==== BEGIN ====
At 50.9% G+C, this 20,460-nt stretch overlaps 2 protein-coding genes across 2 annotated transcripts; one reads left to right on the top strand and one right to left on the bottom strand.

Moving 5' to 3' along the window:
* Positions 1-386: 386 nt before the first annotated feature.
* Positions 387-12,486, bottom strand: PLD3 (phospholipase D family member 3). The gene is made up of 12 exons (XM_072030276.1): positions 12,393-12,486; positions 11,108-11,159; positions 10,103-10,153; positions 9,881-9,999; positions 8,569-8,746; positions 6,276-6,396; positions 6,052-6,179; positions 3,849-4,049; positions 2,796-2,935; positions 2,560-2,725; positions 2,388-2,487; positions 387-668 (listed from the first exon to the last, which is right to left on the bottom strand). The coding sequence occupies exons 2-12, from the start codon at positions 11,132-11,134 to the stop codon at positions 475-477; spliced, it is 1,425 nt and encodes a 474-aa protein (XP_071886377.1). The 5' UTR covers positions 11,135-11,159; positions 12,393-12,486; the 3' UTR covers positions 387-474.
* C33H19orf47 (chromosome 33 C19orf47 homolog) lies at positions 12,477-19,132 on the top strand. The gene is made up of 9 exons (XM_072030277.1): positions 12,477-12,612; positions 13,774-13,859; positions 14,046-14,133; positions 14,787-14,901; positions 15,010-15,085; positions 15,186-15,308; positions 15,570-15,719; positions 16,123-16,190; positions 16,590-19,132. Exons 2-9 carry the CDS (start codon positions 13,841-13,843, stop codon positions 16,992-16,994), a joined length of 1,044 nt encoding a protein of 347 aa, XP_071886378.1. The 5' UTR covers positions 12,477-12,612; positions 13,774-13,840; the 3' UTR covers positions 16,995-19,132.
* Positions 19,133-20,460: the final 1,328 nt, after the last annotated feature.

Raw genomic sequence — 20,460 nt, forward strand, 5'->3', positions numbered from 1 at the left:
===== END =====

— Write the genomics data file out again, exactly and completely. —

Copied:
At 50.9% G+C, this 20,460-nt stretch overlaps 2 protein-coding genes across 2 annotated transcripts; one reads left to right on the top strand and one right to left on the bottom strand.

Moving 5' to 3' along the window:
* Positions 1-386: 386 nt before the first annotated feature.
* Positions 387-12,486, bottom strand: PLD3 (phospholipase D family member 3). The gene is made up of 12 exons (XM_072030276.1): positions 12,393-12,486; positions 11,108-11,159; positions 10,103-10,153; positions 9,881-9,999; positions 8,569-8,746; positions 6,276-6,396; positions 6,052-6,179; positions 3,849-4,049; positions 2,796-2,935; positions 2,560-2,725; positions 2,388-2,487; positions 387-668 (listed from the first exon to the last, which is right to left on the bottom strand). The coding sequence occupies exons 2-12, from the start codon at positions 11,132-11,134 to the stop codon at positions 475-477; spliced, it is 1,425 nt and encodes a 474-aa protein (XP_071886377.1). The 5' UTR covers positions 11,135-11,159; positions 12,393-12,486; the 3' UTR covers positions 387-474.
* C33H19orf47 (chromosome 33 C19orf47 homolog) lies at positions 12,477-19,132 on the top strand. The gene is made up of 9 exons (XM_072030277.1): positions 12,477-12,612; positions 13,774-13,859; positions 14,046-14,133; positions 14,787-14,901; positions 15,010-15,085; positions 15,186-15,308; positions 15,570-15,719; positions 16,123-16,190; positions 16,590-19,132. Exons 2-9 carry the CDS (start codon positions 13,841-13,843, stop codon positions 16,992-16,994), a joined length of 1,044 nt encoding a protein of 347 aa, XP_071886378.1. The 5' UTR covers positions 12,477-12,612; positions 13,774-13,840; the 3' UTR covers positions 16,995-19,132.
* Positions 19,133-20,460: the final 1,328 nt, after the last annotated feature.

Raw genomic sequence — 20,460 nt, forward strand, 5'->3', positions numbered from 1 at the left: